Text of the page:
Incidents Table

CREATE TABLE public.incidents_tz (
    id varchar(255) NOT NULL,
    description text NOT NULL,
    area geography NULL,
    reported_at_tz timestamptz NOT NULL,
    CONSTRAINT incidents_tz_pkey PRIMARY KEY (reported_at_tz, id)
)
PARTITION BY RANGE (reported_at_tz);
CREATE INDEX incidents_tz_area_gist_index ON ONLY public.incidents_tz USING gist (area);
CREATE INDEX incidentstz_started_at_index ON ONLY public.incidents_tz USING btree (reported_at_tz);

Tmp points table

CREATE TABLE public.tmp_points (
    point geometry NULL,
    "name" varchar NULL,
    radius int4 NULL,
    days int4 NULL
);
CREATE INDEX tmp_points_st_expand_idx ON public.tmp_points USING gist (st_expand(point, (radius)::double precision));

I am now using the example given in the first answer:

explain analyze
SELECT i.reported_at_tz, i.id, i.description, i.area, tp.point, tp."name", tp.radius, tp.days 
FROM   incidents_tz i
JOIN   tmp_points  tp 
 ON i.reported_at_tz >= now() - interval '1 day' * tp.days  -- 1 day?
 AND ST_Dwithin(i.area, tp.point, tp.radius)

Which still unfortunately results in the plan (which is using both partitions):

UERY PLAN                                                                                                                                                                                                                                                     |
--------------------------------------------------------------------------------------------------------------------------------------------------------------------------------------------------------------------------------------------------------------|
ested Loop  (cost=0.41..57673.48 rows=22 width=298) (actual time=0.241..178.554 rows=6111 loops=1)                                                                                                                                                            |
 ->  Seq Scan on tmp_points tp  (cost=0.00..27.79 rows=1279 width=61) (actual time=0.007..0.159 rows=1279 loops=1)                                                                                                                                            |
 ->  Append  (cost=0.41..45.05 rows=2 width=238) (actual time=0.094..0.138 rows=5 loops=1279)                                                                                                                                                                 |
       ->  Index Scan using incidents_tz_old_area_idx on incidents_tz_old i  (cost=0.41..39.30 rows=1 width=245) (never executed)                                                                                                                             |
             Index Cond: (area && _st_expand((tp.point)::geography, (tp.radius)::double precision))                                                                                                                                                           |
             Filter: ((reported_at_tz >= (now() - ('1 day'::interval * (tp.days)::double precision))) AND ((tp.point)::geography && _st_expand(area, (tp.radius)::double precision)) AND _st_dwithin(area, (tp.point)::geography, (tp.radius)::double precisio|
       ->  Index Scan using incidents_tz_new_area_idx on incidents_tz_new i_1  (cost=0.41..5.74 rows=1 width=211) (actual time=0.093..0.136 rows=5 loops=1279)                                                                                                |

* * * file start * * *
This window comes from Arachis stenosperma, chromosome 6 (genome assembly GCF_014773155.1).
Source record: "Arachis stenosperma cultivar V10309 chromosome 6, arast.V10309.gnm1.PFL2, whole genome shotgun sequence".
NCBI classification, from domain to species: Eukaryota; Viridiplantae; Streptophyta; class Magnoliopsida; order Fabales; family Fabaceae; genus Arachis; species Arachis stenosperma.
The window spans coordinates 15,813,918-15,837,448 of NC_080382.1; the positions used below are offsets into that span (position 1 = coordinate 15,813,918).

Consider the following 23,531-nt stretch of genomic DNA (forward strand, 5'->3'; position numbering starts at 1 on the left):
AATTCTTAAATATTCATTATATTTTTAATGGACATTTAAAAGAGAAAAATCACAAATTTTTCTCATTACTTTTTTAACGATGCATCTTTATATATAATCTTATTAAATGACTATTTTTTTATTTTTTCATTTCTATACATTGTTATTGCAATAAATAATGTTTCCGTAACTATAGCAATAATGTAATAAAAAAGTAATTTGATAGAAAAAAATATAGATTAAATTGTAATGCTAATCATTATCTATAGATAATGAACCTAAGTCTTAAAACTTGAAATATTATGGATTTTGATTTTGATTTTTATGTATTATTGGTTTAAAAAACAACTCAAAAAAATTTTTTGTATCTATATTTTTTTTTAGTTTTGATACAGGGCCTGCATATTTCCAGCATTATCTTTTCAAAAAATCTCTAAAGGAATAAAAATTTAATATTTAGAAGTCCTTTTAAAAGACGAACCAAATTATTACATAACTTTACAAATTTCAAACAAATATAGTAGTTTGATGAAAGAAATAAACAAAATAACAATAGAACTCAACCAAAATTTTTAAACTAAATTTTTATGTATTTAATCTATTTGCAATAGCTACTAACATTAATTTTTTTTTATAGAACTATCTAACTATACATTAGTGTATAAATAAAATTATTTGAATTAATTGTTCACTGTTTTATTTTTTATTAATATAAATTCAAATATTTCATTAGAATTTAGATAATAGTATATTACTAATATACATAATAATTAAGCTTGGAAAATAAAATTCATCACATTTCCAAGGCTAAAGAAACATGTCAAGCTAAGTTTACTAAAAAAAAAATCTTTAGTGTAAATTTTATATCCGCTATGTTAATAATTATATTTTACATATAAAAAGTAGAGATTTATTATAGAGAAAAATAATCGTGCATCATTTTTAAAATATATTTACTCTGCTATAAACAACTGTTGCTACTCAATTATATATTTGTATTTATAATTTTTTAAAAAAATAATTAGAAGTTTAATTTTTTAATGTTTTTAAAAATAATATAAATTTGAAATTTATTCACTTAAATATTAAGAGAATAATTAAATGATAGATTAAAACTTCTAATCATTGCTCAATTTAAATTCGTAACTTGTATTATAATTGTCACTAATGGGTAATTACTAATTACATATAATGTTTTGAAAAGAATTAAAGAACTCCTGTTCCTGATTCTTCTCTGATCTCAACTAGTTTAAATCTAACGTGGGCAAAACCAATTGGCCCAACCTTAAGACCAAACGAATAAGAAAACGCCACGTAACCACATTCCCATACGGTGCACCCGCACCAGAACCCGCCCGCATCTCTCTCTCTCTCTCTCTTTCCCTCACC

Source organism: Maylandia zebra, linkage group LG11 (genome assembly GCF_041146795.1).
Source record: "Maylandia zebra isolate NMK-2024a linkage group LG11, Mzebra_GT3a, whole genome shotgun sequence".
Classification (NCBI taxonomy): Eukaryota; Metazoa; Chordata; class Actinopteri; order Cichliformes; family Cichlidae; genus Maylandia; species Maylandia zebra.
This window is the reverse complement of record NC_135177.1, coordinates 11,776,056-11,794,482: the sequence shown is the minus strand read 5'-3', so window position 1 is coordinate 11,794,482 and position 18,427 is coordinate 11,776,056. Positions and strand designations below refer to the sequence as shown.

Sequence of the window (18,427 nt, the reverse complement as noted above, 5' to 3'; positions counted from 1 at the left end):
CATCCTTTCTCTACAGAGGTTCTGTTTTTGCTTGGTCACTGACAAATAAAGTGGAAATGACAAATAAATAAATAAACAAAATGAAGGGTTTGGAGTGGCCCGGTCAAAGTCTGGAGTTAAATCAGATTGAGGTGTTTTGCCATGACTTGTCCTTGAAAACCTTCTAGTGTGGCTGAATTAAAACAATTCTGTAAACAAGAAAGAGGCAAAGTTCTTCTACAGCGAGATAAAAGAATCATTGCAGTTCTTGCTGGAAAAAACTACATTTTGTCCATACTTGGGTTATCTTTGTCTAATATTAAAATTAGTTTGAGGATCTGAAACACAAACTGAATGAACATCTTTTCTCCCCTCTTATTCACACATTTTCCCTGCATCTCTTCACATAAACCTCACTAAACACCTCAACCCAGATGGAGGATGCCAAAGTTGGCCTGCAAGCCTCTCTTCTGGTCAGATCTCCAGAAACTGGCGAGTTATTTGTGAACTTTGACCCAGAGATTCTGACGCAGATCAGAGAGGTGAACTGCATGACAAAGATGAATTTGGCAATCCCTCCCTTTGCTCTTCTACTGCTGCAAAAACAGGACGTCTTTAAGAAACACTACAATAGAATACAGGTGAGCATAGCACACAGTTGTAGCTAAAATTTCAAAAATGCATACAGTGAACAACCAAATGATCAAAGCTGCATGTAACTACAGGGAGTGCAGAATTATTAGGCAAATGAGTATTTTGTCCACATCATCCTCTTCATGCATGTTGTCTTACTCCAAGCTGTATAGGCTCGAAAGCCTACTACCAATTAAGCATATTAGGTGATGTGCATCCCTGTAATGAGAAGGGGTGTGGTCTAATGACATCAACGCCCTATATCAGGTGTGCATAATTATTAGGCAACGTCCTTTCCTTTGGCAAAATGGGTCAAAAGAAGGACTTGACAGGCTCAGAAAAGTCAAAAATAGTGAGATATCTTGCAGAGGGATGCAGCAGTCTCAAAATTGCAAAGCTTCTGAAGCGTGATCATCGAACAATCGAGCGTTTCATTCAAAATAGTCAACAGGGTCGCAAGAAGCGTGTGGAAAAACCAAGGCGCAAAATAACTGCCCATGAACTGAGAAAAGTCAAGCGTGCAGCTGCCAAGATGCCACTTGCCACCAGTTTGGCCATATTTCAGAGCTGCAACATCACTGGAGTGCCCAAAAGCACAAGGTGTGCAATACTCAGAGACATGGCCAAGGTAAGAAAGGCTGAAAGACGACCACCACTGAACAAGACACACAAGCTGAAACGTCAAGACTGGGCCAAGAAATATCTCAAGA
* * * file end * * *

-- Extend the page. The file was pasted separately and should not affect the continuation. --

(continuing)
Index Cond: (area && _st_expand((tp.point)::geography, (tp.radius)::double precision))                                                                                                                                                           |
             Filter: ((reported_at_tz >= (now() - ('1 day'::interval * (tp.days)::double precision))) AND ((tp.point)::geography && _st_expand(area, (tp.radius)::double precision)) AND _st_dwithin(area, (tp.point)::geography, (tp.radius)::double precisio|
             Rows Removed by Filter: 12                                                                                                                                                                                                                       |
lanning Time: 0.314 ms                                                                                                                                                                                                                                        |
xecution Time: 178.857 ms                                                                                                                                                                                                                                     |
4
  • 1
    Exact (minimal) CREATE TABLE and CREATE INDEX statements are the source of truth. Verbose description can never make up for it, even when done well like you did. Also, please lead with your version of Postgres. May 14, 2020 at 22:35
  • I have updated the example above (at the bottom) to include updated DDL, and the version number. I will remember to do so if there are future pleas for help! :) May 16, 2020 at 11:25
  • id varchar(255) ... is there a reason for a max length of 255 characters? Because, typically, that's a misunderstanding. May 17, 2020 at 2:24
  • As a legacy table I'm not sure but I would imagine there was no specific business case fro 255 specifically. May 18, 2020 at 7:11

1 Answer 1

3

Why reported_at (int8)? The generally preferable implementation for timestamps is timestamptz. You save the cost and hassle to convert back and forth. And you have built-in sanity checks for the values.

Plus, it is the root of a major problem in your query:

...
join tmp_points tp
on to_timestamp(i.reported_at) >= now() - (tp.days*2 || 'days')::interval
...

This is bad for multiple reasons.

  1. Replace (tp.days*2 || 'days')::interval with interval '2 days' * tp.days. That's a single multiplication instead of relatively expensive string concatenation, multiplication and type cast.

  2. More importantly, move the computation away from the table column with this equivalent expression: